Merger Lawsuit Docs Reveal T-Mobile Eyed Merging With Comcast

from the Meet-the-new-boss dept

We've long noted that T-Mobile's brand reputation as a feisty consumer-friendly disruptor is only really skin deep. While the T-Mobile of 2012 or so certainly added some much needed competition to the wireless sector (killing ETFs, eliminating long-term contracts, and eroding international roaming costs), more recently the company has started to look a lot like the bigger competitors (AT&T, Verizon) it pretends to be superior to. From mocking groups like the EFF to opposing net neutrality, the company isn't all that different from the companies its brash CEO John Legere likes to make fun of.

Case in point: during the ongoing multi-state AG lawsuit attempting to stop the merger, documents were released showing that one of T-Mobile's master plans was to first buy Sprint then merge with Comcast. Yes that Comcast; one of the least liked companies on the planet, frequently mocked by Legere as a clear example of industry dysfunction. The presentation, assembled at the request of T-Mobile board member Thorsten Langheim in December 2015, highlights how T-Mobile owner Deutsche Telekom was eager to use T-Mobile to exploit the poorly regulated and marginally competitive US telecom market:

"The report, which is labeled as “confidential” throughout, suggests T-Mobile owner Deutsche Telecom had bet heavily on the US wireless market, where the company saw less regulation and higher average revenue per customer than in Europe. Analysts also predicted that, as the company reached the limits of its organic growth, it would have to rely on industry-wide consolidation to continue its growth after 2018. The report also cautions the company against pricing too aggressively in order to maintain those profits and the attendant merger potential. As the final slide puts it, “don’t trigger a price war in the US market (stable ARPUs base drives attractiveness & valuation.)”

We'd long noted that despite a lot of breathless press hype, T-Mobile's impact on American US wireless pricing (some of the highest in the developed world) was not all that. And with the 4-3 consolidation presented by T-Mobile's $26 billion merger with Sprint, most objective analysts say even higher prices are the likely result. T-Mobile, hipster Millennial pro-consumer branding schtick in tow, knows this very well. The docs show the company also knows that the DOJ's flimsy fix to have Dish step in and try to fix the problem the deal creates aren't realistic:

"The documents also cast doubt on one of the central claims of T-Mobile’s merger, which has sought to prop up Dish as a competitive wireless provider, backed by an MVNO deal with T-Mobile in advance of its own network buildout. But the document, which was prepared before the Dish deal was even considered, sees it as unlikely that any MVNO could provide meaningful competition to T-Mobile."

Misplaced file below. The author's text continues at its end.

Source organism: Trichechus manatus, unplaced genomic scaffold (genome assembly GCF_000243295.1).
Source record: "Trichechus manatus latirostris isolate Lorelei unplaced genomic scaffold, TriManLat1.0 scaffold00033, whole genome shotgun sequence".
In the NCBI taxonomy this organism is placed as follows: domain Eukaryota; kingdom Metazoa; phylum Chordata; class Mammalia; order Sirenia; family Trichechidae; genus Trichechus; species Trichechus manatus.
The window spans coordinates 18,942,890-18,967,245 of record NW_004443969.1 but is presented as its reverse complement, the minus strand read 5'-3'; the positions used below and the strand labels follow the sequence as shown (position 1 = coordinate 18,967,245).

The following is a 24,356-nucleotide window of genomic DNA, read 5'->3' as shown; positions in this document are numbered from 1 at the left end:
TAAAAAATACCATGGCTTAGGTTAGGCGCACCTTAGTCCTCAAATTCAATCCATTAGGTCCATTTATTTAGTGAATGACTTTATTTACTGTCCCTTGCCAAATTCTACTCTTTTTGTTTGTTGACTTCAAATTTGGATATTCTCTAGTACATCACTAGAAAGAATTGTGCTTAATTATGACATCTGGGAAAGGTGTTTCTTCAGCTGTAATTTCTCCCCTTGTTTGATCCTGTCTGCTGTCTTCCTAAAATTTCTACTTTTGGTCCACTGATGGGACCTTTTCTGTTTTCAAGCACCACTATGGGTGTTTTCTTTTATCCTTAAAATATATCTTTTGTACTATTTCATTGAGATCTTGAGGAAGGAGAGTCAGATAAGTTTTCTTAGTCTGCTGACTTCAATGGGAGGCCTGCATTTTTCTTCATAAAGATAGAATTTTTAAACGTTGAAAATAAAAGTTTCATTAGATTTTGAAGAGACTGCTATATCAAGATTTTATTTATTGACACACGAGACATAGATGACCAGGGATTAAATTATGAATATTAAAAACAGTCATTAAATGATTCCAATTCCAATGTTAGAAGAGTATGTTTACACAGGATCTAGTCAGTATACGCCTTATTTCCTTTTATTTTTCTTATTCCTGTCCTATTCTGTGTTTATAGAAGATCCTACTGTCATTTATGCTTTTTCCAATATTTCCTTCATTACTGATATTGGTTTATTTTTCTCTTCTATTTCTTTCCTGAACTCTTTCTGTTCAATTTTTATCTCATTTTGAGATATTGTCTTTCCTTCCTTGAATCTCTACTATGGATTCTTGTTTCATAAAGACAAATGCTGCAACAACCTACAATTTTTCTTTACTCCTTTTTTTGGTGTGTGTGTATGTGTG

Yes, early T-Mobile (created ironically from the government's decision to block a merger with AT&T in 2011) was marginally disruptive. But modern T-Mobile is more of a stage play; designed to look disruptive without trying too hard to kill the captive cash cow. Like any corporation, T-Mobile's primary objective is to drive shareholder growth, something they feel is only actually possible via an endless series of merger and acquisitions resulting in fewer jobs, higher prices, and progressively worse service.

Normally that's where a functioning government would step in and protect the market, competitors, and consumers from antitrust violations. But in the Trump era, when corruption and regulatory capture are barely even hidden and even applauded, that's obviously not happening. As a result, a coalition of state AGs is the last line of defense between you and a significantly higher wireless bill courtesy of our mindless obsession with "growth for growth's sake."

Filed Under: cable, competition, merger, mobile
Companies: comcast, sprint, t-mobile


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  • identicon
    Anonymous Coward, 2 Jan 2020 @ 6:32am

    Unless you live along either coast, you're better off using smoke signals than T-Mobile. Had them briefly but spent more time with no signal than with even 1 bar.

    reply to this | link to this | view in chronology ]

  • identicon
    Anonymous Coward, 2 Jan 2020 @ 7:41am

    While the T-Mobile of 2012 or so certainly added some much needed competition to the wireless sector (killing ETFs

    Exchange Traded Funds? What did T-Mobile do to them? My brokerage says they're still around...

    reply to this | link to this | view in chronology ]

  • identicon
    Anonymous Coward, 2 Jan 2020 @ 8:32am

    regardless of which company T-Mobile was 'eyeing', the merger should have been stopped because it was predicted when first spoken about and i have no doubt whatsoever it will prove to be true, it will be a total fucking disaster for all involved, except the top brass of the companies and those paid 'campaign contributions' to pass the deal! customers are going to get even worse service than at the moment, hundreds, at least, will lose their jobs and prices will sky rocket. everyone other than those directly making money know this yet it is still approved. ridiculous!!

    reply to this | link to this | view in chronology ]

  • identicon
    Anonymous Coward, 2 Jan 2020 @ 12:43pm

    This is just gross.

    reply to this | link to this | view in chronology ]


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